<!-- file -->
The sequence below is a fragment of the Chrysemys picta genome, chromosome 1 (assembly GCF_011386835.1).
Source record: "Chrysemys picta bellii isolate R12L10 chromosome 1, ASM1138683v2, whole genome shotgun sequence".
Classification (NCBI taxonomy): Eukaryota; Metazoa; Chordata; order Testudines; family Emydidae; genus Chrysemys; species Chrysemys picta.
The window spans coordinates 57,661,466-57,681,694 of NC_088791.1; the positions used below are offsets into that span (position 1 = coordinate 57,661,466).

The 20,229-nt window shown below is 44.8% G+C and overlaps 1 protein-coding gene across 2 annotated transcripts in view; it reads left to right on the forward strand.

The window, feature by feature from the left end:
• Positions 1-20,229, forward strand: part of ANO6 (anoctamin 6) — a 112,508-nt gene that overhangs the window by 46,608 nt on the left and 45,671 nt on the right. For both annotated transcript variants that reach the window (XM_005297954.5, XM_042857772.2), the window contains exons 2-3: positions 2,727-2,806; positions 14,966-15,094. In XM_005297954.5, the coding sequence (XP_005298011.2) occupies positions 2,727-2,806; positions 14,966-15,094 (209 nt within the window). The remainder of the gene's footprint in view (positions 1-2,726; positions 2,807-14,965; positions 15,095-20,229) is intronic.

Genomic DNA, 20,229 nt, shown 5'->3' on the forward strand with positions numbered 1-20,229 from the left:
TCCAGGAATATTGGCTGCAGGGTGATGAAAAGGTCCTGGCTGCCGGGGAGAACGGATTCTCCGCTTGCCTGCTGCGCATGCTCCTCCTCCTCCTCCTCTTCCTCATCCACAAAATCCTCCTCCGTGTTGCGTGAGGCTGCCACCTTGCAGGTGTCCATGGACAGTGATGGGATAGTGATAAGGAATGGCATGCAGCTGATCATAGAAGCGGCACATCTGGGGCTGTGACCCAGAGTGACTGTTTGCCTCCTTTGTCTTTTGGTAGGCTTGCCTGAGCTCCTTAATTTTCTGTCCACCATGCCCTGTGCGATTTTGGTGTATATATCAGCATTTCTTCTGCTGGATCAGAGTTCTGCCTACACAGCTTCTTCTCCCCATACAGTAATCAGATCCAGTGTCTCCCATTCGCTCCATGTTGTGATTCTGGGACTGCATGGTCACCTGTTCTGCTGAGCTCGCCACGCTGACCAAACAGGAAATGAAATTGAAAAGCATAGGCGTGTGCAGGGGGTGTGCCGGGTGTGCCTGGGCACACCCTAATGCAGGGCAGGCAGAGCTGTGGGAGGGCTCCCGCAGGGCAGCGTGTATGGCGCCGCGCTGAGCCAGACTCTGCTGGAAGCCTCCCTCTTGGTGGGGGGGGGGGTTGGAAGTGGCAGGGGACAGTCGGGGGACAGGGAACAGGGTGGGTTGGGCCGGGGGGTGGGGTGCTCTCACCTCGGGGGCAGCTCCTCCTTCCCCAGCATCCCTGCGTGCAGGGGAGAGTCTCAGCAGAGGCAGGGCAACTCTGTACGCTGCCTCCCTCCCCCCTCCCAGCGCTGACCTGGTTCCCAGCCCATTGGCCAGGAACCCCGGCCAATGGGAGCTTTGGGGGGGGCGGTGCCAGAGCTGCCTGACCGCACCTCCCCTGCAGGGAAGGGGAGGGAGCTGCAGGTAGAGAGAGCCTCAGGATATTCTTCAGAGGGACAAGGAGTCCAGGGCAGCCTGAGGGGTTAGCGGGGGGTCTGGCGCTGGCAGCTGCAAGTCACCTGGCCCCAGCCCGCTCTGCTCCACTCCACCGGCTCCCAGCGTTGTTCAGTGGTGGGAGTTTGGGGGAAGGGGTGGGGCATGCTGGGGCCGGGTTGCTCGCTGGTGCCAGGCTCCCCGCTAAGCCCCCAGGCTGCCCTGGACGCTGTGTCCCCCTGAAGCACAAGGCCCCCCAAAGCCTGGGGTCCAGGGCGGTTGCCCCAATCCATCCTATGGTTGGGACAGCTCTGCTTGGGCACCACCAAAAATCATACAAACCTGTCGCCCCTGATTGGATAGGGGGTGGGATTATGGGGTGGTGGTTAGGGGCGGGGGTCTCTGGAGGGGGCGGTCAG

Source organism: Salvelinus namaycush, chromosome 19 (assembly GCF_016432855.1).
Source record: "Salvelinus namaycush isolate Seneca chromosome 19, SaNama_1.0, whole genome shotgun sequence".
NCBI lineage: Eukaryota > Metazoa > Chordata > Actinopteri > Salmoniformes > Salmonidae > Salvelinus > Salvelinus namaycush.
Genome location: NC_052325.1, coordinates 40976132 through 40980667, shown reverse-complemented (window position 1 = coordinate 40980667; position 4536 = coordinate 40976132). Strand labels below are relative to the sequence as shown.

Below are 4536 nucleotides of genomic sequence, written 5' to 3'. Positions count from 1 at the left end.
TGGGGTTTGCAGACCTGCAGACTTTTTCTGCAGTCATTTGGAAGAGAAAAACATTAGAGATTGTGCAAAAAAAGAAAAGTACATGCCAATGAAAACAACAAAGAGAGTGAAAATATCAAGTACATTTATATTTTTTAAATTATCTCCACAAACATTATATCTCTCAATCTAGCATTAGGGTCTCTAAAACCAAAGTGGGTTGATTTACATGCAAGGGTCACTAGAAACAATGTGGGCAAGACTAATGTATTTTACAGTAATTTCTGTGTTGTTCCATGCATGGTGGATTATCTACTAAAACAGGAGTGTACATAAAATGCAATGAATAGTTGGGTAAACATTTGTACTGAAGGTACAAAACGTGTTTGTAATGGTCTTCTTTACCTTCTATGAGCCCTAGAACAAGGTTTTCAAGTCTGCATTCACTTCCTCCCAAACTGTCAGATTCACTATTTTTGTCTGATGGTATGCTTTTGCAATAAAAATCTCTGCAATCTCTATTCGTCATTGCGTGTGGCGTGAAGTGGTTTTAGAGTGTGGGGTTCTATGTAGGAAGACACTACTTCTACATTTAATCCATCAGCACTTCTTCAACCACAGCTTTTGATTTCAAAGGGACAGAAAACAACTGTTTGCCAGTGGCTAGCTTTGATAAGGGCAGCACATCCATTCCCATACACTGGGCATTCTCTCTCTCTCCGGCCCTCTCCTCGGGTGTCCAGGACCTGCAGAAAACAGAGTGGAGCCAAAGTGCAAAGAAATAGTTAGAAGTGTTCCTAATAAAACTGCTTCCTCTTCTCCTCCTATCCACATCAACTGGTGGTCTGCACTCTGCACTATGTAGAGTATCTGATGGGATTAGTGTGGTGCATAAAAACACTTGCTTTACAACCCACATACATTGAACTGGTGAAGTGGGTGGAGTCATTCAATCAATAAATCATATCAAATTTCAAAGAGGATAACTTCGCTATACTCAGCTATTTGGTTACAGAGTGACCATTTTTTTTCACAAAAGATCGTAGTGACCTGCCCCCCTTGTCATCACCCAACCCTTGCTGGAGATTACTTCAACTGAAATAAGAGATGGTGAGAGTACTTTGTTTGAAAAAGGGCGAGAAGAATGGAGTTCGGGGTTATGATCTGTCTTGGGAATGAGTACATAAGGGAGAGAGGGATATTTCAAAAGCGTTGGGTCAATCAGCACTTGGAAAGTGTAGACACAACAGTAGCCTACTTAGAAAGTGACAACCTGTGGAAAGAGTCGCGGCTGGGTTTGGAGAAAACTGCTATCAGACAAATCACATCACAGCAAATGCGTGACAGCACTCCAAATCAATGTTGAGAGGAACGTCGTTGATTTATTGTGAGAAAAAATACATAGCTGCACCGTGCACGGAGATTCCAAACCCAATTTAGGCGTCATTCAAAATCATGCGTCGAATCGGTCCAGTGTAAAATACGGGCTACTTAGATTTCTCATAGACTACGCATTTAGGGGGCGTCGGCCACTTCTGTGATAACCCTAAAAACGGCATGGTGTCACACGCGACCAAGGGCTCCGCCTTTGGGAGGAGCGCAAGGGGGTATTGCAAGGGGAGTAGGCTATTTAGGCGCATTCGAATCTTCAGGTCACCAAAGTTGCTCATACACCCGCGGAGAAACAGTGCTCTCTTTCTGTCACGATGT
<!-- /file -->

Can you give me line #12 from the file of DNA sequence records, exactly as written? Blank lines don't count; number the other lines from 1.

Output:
NCBI lineage: Eukaryota > Metazoa > Chordata > Actinopteri > Salmoniformes > Salmonidae > Salvelinus > Salvelinus namaycush.